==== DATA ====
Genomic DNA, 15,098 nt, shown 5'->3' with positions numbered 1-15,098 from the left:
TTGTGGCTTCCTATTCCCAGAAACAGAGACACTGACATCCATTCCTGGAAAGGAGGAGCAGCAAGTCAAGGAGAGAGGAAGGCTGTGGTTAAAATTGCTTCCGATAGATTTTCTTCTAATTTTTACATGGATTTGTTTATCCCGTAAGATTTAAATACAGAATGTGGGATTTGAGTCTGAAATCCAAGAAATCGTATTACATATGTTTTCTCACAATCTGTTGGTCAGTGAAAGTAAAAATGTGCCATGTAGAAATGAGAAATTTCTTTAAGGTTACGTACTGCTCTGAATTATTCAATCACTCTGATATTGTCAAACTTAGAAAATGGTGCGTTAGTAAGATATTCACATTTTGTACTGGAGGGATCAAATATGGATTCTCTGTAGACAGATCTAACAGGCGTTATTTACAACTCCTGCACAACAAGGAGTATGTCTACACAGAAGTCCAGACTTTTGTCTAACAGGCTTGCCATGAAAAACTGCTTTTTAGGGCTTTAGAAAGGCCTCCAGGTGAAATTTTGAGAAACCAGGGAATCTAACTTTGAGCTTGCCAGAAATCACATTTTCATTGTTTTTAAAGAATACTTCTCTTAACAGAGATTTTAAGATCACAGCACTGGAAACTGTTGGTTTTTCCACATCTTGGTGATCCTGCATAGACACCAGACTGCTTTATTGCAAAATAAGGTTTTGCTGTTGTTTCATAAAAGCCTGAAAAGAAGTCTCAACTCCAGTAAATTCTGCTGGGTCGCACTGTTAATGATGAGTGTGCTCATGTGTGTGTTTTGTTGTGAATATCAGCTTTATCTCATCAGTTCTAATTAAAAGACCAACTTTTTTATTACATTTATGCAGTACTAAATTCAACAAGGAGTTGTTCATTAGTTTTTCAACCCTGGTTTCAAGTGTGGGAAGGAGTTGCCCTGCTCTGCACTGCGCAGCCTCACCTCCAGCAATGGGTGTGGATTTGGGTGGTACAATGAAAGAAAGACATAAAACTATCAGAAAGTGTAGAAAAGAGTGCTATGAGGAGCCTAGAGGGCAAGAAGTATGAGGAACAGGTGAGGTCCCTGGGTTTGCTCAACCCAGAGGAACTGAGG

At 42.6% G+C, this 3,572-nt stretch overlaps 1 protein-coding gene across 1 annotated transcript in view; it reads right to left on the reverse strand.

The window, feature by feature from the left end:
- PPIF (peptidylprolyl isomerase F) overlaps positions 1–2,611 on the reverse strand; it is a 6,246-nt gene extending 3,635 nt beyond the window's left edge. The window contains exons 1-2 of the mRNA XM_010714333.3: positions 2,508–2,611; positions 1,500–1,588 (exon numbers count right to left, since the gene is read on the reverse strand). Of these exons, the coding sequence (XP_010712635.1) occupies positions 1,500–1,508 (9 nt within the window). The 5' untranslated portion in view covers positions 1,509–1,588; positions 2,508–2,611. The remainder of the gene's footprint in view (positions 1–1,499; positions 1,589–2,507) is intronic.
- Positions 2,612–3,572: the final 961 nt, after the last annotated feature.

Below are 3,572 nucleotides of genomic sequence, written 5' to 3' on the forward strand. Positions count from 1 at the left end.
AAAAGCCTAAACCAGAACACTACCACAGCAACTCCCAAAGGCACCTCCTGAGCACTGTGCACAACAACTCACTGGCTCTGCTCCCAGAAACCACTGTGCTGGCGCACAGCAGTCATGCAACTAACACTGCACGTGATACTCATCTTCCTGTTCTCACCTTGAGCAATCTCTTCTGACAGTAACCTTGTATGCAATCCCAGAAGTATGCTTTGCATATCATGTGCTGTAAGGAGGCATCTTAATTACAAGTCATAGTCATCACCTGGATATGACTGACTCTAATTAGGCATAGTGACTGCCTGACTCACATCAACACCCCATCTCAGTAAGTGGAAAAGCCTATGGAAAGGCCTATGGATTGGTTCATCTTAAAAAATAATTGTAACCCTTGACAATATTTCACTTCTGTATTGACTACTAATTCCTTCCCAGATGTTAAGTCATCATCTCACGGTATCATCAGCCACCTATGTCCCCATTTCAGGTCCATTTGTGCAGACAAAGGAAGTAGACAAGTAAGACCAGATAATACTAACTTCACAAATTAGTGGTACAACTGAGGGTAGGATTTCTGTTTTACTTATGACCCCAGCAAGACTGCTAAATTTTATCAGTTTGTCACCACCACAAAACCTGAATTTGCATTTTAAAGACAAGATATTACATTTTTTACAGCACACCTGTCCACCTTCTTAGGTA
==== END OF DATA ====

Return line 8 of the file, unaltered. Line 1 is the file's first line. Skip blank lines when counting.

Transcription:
AAAAGCCTAAACCAGAACACTACCACAGCAACTCCCAAAGGCACCTCCTGAGCACTGTGCACAACAACTCACTGGCTCTGCTCCCAGAAACCACTGTGCTGGCGCACAGCAGTCATGCAACTAACACTGCACGTGATACTCATCTTCCTGTTCTCACCTTGAGCAATCTCTTCTGACAGTAACCTTGTATGCAATCCCAGAAGTATGCTTTGCATATCATGTGCTGTAAGGAGGCATCTTAATTACAAGTCATAGTCATCACCTGGATATGACTGACTCTAATTAGGCATAGTGACTGCCTGACTCACATCAACACCCCATCTCAGTAAGTGGAAAAGCCTATGGAAAGGCCTATGGATTGGTTCATCTTAAAAAATAATTGTAACCCTTGACAATATTTCACTTCTGTATTGACTACTAATTCCTTCCCAGATGTTAAGTCATCATCTCACGGTATCATCAGCCACCTATGTCCCCATTTCAGGTCCATTTGTGCAGACAAAGGAAGTAGACAAGTAAGACCAGATAATACTAACTTCACAAATTAGTGGTACAACTGAGGGTAGGATTTCTGTTTTACTTATGACCCCAGCAAGACTGCTAAATTTTATCAGTTTGTCACCACCACAAAACCTGAATTTGCATTTTAAAGACAAGATATTACATTTTTTACAGCACACCTGTCCACCTTCTTAGGTA